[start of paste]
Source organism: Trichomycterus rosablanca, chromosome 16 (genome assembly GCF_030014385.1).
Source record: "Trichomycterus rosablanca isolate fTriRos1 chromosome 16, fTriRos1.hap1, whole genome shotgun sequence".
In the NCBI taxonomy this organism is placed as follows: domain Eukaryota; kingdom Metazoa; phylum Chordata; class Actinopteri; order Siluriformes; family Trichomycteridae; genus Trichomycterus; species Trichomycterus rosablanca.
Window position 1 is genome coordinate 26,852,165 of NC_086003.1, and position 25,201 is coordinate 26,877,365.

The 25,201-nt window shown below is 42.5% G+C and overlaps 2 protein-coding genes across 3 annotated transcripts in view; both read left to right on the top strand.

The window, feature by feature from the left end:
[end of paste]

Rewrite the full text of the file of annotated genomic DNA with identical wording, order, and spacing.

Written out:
Source organism: Trichomycterus rosablanca, chromosome 16 (genome assembly GCF_030014385.1).
Source record: "Trichomycterus rosablanca isolate fTriRos1 chromosome 16, fTriRos1.hap1, whole genome shotgun sequence".
In the NCBI taxonomy this organism is placed as follows: domain Eukaryota; kingdom Metazoa; phylum Chordata; class Actinopteri; order Siluriformes; family Trichomycteridae; genus Trichomycterus; species Trichomycterus rosablanca.
Window position 1 is genome coordinate 26,852,165 of NC_086003.1, and position 25,201 is coordinate 26,877,365.

The 25,201-nt window shown below is 42.5% G+C and overlaps 2 protein-coding genes across 3 annotated transcripts in view; both read left to right on the top strand.

The window, feature by feature from the left end: